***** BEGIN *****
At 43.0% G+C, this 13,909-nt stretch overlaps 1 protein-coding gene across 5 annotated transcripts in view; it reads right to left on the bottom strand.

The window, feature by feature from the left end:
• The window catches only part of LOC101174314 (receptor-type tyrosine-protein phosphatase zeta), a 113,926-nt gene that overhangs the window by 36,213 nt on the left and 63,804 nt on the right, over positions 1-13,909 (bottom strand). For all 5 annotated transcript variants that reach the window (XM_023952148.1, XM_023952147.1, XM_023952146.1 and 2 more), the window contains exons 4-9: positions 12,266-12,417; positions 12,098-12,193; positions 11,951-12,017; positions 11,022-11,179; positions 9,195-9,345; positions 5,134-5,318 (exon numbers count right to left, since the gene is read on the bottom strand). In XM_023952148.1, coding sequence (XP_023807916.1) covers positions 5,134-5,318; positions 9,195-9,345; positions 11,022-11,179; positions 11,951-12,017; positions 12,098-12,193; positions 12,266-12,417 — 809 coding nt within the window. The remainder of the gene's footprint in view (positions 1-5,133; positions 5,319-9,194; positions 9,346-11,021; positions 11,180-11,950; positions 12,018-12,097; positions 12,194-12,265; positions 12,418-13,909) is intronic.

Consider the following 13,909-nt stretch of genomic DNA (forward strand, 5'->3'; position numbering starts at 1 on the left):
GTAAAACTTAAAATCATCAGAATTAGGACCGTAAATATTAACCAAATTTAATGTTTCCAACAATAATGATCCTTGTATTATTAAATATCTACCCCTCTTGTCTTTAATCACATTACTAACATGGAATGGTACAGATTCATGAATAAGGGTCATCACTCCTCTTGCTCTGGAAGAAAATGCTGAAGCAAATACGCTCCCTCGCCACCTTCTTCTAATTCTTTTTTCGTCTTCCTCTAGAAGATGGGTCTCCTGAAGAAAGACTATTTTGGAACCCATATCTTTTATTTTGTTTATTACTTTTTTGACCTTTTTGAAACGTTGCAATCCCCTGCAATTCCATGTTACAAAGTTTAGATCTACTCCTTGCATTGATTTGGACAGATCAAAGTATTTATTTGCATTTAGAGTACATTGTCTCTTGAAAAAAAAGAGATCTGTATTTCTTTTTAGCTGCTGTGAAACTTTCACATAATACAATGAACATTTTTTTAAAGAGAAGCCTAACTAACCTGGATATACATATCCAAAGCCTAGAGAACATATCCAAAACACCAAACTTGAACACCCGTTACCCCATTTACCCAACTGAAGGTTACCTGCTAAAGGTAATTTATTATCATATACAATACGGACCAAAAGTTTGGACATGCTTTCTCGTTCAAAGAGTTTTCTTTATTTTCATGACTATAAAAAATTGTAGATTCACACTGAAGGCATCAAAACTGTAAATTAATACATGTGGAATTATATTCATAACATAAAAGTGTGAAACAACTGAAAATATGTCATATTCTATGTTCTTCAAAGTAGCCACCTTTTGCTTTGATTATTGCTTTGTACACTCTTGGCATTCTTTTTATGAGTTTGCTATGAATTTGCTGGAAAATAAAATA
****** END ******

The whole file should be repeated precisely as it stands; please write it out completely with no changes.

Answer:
At 43.0% G+C, this 13,909-nt stretch overlaps 1 protein-coding gene across 5 annotated transcripts in view; it reads right to left on the bottom strand.

The window, feature by feature from the left end:
• The window catches only part of LOC101174314 (receptor-type tyrosine-protein phosphatase zeta), a 113,926-nt gene that overhangs the window by 36,213 nt on the left and 63,804 nt on the right, over positions 1-13,909 (bottom strand). For all 5 annotated transcript variants that reach the window (XM_023952148.1, XM_023952147.1, XM_023952146.1 and 2 more), the window contains exons 4-9: positions 12,266-12,417; positions 12,098-12,193; positions 11,951-12,017; positions 11,022-11,179; positions 9,195-9,345; positions 5,134-5,318 (exon numbers count right to left, since the gene is read on the bottom strand). In XM_023952148.1, coding sequence (XP_023807916.1) covers positions 5,134-5,318; positions 9,195-9,345; positions 11,022-11,179; positions 11,951-12,017; positions 12,098-12,193; positions 12,266-12,417 — 809 coding nt within the window. The remainder of the gene's footprint in view (positions 1-5,133; positions 5,319-9,194; positions 9,346-11,021; positions 11,180-11,950; positions 12,018-12,097; positions 12,194-12,265; positions 12,418-13,909) is intronic.

Consider the following 13,909-nt stretch of genomic DNA (forward strand, 5'->3'; position numbering starts at 1 on the left):
GTAAAACTTAAAATCATCAGAATTAGGACCGTAAATATTAACCAAATTTAATGTTTCCAACAATAATGATCCTTGTATTATTAAATATCTACCCCTCTTGTCTTTAATCACATTACTAACATGGAATGGTACAGATTCATGAATAAGGGTCATCACTCCTCTTGCTCTGGAAGAAAATGCTGAAGCAAATACGCTCCCTCGCCACCTTCTTCTAATTCTTTTTTCGTCTTCCTCTAGAAGATGGGTCTCCTGAAGAAAGACTATTTTGGAACCCATATCTTTTATTTTGTTTATTACTTTTTTGACCTTTTTGAAACGTTGCAATCCCCTGCAATTCCATGTTACAAAGTTTAGATCTACTCCTTGCATTGATTTGGACAGATCAAAGTATTTATTTGCATTTAGAGTACATTGTCTCTTGAAAAAAAAGAGATCTGTATTTCTTTTTAGCTGCTGTGAAACTTTCACATAATACAATGAACATTTTTTTAAAGAGAAGCCTAACTAACCTGGATATACATATCCAAAGCCTAGAGAACATATCCAAAACACCAAACTTGAACACCCGTTACCCCATTTACCCAACTGAAGGTTACCTGCTAAAGGTAATTTATTATCATATACAATACGGACCAAAAGTTTGGACATGCTTTCTCGTTCAAAGAGTTTTCTTTATTTTCATGACTATAAAAAATTGTAGATTCACACTGAAGGCATCAAAACTGTAAATTAATACATGTGGAATTATATTCATAACATAAAAGTGTGAAACAACTGAAAATATGTCATATTCTATGTTCTTCAAAGTAGCCACCTTTTGCTTTGATTATTGCTTTGTACACTCTTGGCATTCTTTTTATGAGTTTGCTATGAATTTGCTGGAAAATAAAATA